Currently, those in Ashley County who want a COVID-19 vaccine who don’t work for the school system only have one place to go.
“They need to call Gammell’s Pharmacy and get on the waiting list,” said Ashley County Health Units Administrator Tammy Cook.
“They are the only ones in the county who are providing it.”
That may soon change as the state’s allocation of the vaccines increases from federal sources. Cook said the health units may have the vaccines in hand — and thus in residents’ arms — soon.
“They told us that hopefully within a couple of weeks that we should get the vaccines,” Cook said. “We have been getting our forms and papers ready, and getting things ready.”
The availability may increase locally for another reason. Gov. Asa Hutchinson announced Feb. 2 that as a federally-approved provider for the COVID vaccine, Walmart pharmacies in the state will receive approximately 10,000 doses beginning Feb. 11.
Those doses will be distributed across 60 stores in Arkansas, he said, though he did not specify how stores would be chosen for distribution.
Along with the Walmart announcement, Hutchinson said he learned Tuesday that the state would receive an additional five percent increase to the vaccine supply in coming weeks.
“We have been assured that supply chain will be good for three weeks for planning purposes,” Hutchinson said. “That is very helpful as we plan how we can allocate those vaccines in a fair way.”
State Secretary of Health Dr. Jose Romero also said Tuesday that a third vaccine — developed by Johnson and Johnson — would likely soon be approved. Unlike the Pfizer and Moderna vaccines already on the market, the Johnson and Johnson product only requires one shot, he said.
As of Feb. 2, approximately 318,400 people in Arkansas had received a vaccine.
Rolling into the second month of the vaccine program, the state is seeing some progress against the virus. Tuesday saw 16,331 active cases of the virus reported and 869 people hospitalized in connection with COVID.
While those numbers are still significant, Hutchinson pointed out that the number of hospitalizations in the state had not been that low since November.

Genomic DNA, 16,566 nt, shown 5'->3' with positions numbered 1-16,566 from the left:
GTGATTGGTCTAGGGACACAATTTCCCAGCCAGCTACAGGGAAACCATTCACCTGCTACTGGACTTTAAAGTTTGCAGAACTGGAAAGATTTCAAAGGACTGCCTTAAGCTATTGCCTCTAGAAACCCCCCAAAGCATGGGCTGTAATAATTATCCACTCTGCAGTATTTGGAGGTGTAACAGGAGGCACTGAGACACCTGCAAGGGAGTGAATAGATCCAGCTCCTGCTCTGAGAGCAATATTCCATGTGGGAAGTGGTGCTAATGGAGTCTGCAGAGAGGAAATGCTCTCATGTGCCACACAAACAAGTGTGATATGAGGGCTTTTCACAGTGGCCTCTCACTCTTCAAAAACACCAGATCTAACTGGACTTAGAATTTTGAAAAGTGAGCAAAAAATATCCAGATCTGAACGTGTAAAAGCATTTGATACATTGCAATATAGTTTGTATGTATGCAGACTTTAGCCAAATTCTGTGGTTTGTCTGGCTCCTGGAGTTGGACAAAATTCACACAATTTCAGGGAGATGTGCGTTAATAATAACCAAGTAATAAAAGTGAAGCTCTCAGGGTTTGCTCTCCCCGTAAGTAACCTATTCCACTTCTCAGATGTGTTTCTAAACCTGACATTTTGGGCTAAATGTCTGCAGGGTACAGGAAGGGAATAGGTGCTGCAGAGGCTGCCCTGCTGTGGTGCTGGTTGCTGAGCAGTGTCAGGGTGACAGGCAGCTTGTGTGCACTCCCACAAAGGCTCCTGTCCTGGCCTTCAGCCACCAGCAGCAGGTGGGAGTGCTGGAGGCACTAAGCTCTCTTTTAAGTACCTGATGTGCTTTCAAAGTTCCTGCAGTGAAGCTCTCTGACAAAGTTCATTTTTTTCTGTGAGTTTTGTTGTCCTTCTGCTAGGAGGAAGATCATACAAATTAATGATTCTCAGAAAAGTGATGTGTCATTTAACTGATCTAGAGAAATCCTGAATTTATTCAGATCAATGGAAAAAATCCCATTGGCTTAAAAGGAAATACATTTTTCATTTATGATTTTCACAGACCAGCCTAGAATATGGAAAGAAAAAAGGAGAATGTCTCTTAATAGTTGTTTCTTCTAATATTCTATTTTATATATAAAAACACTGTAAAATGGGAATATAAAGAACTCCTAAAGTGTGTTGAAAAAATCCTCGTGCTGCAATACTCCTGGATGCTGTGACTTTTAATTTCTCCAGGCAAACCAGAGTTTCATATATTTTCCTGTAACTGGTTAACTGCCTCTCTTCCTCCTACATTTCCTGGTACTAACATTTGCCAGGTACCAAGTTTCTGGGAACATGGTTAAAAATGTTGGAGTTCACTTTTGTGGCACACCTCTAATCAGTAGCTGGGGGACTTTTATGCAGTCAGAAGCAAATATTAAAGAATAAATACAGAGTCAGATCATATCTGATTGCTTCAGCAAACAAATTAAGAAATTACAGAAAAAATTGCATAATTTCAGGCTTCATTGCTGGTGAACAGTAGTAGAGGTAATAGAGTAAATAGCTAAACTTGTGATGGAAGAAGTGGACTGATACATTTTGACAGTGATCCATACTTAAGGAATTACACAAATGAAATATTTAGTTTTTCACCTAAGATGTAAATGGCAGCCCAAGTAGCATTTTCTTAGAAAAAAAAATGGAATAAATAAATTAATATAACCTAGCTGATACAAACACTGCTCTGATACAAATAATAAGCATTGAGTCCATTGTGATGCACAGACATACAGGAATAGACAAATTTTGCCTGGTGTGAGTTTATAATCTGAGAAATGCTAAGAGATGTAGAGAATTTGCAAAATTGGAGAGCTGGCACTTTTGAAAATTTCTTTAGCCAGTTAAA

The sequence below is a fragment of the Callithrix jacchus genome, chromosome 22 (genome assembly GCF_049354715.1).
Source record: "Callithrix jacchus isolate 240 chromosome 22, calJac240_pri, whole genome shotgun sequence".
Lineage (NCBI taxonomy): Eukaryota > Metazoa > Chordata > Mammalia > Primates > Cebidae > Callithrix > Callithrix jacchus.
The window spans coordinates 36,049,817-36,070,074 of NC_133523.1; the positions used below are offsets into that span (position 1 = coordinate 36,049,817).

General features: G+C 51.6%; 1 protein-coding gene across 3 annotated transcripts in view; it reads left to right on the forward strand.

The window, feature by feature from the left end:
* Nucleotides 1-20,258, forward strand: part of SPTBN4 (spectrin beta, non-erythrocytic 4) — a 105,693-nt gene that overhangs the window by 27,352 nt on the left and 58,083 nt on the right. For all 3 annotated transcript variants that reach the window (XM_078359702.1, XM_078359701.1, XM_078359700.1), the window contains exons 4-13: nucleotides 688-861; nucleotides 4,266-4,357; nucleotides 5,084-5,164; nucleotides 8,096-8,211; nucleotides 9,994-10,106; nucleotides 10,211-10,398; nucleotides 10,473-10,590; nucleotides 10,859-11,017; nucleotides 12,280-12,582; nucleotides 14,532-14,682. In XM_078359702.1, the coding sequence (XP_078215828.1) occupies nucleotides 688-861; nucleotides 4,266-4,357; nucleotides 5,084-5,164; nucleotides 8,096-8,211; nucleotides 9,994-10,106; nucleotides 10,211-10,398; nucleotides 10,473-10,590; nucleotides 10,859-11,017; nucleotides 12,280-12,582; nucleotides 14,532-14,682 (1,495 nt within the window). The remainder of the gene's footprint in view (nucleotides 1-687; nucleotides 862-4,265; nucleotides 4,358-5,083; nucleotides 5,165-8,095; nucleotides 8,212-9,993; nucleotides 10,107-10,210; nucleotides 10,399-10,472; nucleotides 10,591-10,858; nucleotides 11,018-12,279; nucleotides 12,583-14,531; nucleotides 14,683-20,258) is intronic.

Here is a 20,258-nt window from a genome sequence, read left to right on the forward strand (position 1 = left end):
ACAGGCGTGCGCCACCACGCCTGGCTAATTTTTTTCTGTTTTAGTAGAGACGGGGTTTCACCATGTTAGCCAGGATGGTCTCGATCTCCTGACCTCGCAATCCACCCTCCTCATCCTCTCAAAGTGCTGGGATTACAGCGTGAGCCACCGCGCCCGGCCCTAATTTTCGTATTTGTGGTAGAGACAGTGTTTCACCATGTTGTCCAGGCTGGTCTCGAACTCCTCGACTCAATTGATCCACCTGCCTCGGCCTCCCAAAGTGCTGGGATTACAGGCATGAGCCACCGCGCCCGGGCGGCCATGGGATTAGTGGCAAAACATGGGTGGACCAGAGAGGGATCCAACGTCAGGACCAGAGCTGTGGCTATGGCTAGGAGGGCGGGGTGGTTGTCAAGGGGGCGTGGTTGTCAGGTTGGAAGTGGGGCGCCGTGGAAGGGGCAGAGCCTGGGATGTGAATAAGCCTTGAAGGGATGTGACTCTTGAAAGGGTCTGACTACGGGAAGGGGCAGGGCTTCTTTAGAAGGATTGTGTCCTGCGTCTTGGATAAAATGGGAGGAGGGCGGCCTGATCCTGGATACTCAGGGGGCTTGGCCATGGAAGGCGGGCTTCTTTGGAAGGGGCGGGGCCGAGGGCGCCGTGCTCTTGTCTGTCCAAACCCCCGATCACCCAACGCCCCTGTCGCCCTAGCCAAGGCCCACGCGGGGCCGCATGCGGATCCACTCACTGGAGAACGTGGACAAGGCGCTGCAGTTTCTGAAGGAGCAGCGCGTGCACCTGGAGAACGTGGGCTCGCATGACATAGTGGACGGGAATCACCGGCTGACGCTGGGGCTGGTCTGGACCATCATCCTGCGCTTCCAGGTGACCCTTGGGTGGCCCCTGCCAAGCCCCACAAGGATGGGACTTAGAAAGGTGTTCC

The number of active cases recorded in Ashley County also declined over the last week, to 90, though the number of deaths associated with the virus also increased to 27.
Hutchinson said the number of deaths the state has seen — 4,939 as of Tuesday — is “a constant reminder that we all have responsibilities.”
The responsibilities he alluded to include what state officials have dubbed “the three W’s” — wearing a mask, washing your hands and watching your personal distance.
Romero likewise emphasized those responsibilities as key to keeping the trend of cases continuing downward.
“I want to remind everyone that even though we are making improvements, it is not the time to back off of the three things we think are most important for physical mitigation,” he said.
“That is what is going to bring this under control and bring down the variants.”
If variant strains of COVID-19 make it into the area, they will take control and become the dominant strain, Romero said.
And that is why people need to get vaccinated while still practicing the three W’s, he said.
“We are only going to be able to get past this pandemic if we have enough immunity,” Romero said.
Approximately 26.4 million people in the United States have been diagnosed with COVID-19.